Today is August 28, 2013.
Two score and 10 years ago, a man stood before thousands in Washington and shared his dreams with people struggling to see the hope for a brighter future. He stood in front of the marble marker honoring another visionary, Abraham Lincoln, who also carried forth the charge that “all men are created free and equal.”
The man was Martin Luther King, Jr. He had a dream, and he had the lack of desire to keep that dream to himself. And I’m grateful that his voice did not stay silent.
I’m white. I grew up in a middle class home with two parents who worked multiple jobs to send me to a private, Christian school. I do not even pretend to be able to properly relate to the words that MLK shared on that day. I can only imagine, and at the smallest of levels, what he and the peoples he spoke for were encountering on a daily basis. So perhaps I should stay silent on this subject, but my desire is not to offend anyone deeply persecuted by, as MLK said it, the “manacles of segregation and the chains of discrimination.”
My only hope is to encourage us all to share the dreams within us. To not keep them to ourselves and to not stay silent when we feel a need and opportunity to create change in our arenas. Speak. Let it echo loudly and let it whisper softly, as the need shall be. But speak.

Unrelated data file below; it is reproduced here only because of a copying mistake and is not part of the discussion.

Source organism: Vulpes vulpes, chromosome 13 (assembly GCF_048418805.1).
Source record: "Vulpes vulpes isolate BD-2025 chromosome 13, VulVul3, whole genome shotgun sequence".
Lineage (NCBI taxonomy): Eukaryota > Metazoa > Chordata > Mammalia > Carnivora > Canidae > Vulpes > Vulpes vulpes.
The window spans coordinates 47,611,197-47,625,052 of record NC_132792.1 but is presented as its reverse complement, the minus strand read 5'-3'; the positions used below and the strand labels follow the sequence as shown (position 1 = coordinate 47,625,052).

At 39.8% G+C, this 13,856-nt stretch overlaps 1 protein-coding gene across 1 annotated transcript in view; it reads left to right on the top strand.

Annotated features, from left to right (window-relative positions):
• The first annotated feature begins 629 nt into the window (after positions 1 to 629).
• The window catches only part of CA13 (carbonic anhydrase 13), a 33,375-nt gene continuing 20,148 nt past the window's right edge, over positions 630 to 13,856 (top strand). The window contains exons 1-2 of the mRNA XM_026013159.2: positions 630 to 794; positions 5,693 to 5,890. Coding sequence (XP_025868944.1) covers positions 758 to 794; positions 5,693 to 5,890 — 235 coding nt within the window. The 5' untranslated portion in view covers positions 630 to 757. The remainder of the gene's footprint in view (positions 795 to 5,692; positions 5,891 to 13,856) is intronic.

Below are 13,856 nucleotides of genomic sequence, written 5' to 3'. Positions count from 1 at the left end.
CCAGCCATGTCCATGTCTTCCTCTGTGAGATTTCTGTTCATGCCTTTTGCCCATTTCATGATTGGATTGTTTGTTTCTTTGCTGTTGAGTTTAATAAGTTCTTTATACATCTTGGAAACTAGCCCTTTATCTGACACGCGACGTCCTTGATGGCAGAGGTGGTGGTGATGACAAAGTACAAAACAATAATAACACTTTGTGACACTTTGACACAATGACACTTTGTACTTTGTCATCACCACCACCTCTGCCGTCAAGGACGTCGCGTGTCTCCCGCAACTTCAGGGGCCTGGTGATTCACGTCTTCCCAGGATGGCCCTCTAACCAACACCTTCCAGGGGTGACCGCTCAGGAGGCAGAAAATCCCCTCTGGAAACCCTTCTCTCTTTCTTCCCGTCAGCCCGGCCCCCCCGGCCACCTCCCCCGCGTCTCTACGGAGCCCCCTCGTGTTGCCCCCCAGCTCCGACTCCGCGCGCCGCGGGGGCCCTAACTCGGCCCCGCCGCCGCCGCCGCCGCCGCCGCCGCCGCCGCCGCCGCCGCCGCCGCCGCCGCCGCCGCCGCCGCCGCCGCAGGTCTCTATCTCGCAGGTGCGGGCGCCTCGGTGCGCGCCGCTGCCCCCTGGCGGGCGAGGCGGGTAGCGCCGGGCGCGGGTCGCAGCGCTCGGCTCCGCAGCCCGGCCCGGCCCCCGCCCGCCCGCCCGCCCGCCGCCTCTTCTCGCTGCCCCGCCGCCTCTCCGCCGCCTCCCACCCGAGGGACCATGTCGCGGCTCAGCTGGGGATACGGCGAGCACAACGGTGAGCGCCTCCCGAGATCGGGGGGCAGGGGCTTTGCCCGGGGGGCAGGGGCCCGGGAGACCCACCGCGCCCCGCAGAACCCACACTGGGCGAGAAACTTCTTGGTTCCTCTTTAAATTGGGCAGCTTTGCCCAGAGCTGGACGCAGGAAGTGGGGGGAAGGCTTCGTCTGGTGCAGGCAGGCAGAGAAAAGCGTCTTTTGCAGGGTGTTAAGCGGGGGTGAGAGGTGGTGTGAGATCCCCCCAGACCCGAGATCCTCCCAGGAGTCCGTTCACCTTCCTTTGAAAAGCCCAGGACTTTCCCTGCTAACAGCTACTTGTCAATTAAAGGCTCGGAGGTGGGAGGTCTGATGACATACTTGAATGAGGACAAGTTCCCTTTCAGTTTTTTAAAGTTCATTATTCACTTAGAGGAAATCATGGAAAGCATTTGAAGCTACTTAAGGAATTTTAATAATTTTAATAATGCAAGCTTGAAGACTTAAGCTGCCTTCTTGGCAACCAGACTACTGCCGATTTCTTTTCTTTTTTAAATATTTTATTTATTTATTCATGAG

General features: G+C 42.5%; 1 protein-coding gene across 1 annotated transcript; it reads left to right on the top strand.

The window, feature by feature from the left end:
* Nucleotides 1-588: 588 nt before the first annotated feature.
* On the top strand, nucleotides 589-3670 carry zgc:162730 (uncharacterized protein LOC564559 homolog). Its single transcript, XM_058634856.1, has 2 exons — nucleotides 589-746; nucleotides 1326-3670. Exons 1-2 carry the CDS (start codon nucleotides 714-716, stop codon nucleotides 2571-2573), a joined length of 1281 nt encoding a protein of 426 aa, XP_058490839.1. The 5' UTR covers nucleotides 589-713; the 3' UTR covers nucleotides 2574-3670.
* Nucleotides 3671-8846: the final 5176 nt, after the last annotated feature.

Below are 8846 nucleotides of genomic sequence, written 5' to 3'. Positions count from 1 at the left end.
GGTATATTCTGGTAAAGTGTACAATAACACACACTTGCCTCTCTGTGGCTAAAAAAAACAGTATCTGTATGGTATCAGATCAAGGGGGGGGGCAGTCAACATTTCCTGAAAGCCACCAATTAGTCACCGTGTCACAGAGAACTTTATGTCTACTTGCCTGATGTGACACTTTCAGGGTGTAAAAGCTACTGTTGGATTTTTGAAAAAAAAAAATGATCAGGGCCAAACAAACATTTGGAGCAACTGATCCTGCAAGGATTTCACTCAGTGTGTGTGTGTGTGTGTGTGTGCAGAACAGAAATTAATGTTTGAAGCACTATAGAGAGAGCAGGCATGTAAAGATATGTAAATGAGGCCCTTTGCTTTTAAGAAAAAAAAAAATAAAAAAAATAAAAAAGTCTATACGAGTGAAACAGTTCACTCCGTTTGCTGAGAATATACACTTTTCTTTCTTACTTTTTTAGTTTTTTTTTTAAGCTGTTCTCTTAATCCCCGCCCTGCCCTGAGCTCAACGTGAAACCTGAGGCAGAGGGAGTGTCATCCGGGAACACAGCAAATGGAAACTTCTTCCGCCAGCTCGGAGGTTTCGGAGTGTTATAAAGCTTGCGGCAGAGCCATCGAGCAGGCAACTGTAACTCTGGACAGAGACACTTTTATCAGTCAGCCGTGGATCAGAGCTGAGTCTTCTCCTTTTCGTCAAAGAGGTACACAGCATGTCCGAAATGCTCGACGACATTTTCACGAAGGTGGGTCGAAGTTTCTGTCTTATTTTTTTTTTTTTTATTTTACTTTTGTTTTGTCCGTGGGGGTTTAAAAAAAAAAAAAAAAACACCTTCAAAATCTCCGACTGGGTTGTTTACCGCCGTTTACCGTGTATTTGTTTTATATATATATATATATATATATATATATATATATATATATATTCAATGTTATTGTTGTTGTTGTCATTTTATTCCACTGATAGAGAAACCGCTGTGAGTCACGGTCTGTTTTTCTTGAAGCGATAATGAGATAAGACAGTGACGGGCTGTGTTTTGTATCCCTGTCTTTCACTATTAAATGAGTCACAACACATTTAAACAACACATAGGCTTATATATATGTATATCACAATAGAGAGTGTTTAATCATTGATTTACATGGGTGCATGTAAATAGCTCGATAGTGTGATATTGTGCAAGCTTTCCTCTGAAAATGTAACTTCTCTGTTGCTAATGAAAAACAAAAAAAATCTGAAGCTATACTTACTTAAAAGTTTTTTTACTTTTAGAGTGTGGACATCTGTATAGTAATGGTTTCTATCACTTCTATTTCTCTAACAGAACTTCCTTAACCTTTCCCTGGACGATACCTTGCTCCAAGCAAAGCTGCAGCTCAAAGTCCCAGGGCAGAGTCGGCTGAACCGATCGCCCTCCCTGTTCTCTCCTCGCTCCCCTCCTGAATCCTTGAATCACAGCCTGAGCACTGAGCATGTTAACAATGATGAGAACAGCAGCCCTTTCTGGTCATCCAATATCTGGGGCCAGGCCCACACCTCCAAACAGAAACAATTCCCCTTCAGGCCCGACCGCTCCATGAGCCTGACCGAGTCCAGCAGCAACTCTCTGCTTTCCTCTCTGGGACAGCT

And as we speak our dreams, let us all listen to the dreams of others with humility and grace. In a seldom heard part of MLK’s speech that day, he says it best:
Let us not seek to satisfy our thirst for freedom by drinking from the cup of bitterness and hatred. We must forever conduct our struggle on the high plane of dignity and discipline. We must not allow our creative protest to degenerate into physical violence. Again and again, we must rise to the majestic heights of meeting physical force with soul force.
Thank you, Mr. King, for being able to see a world that seemed so unreal to most in your day. Thank you for daring greatly and removing society’s attempted gag order on your voice. Thank you for inspiring us with your words. They still speak to us today.
We’re not done dreaming. There are still many people without a voice, and so we still have much to do. But your dreams then still inspire our dreams today. May we not, as you encouraged us, “wallow in the valley of despair,” but let us have faith that “somehow this situation can and will be changed.”
With this faith, we will be able to hew out of the mountain of despair a stone of hope. With this faith, we will be able to transform the jangling discords of our nation into a beautiful symphony of brotherhood. With this faith, we will be able to work together, to pray together, to struggle together, to go to jail together, to stand up for freedom together, knowing that we will be free one day.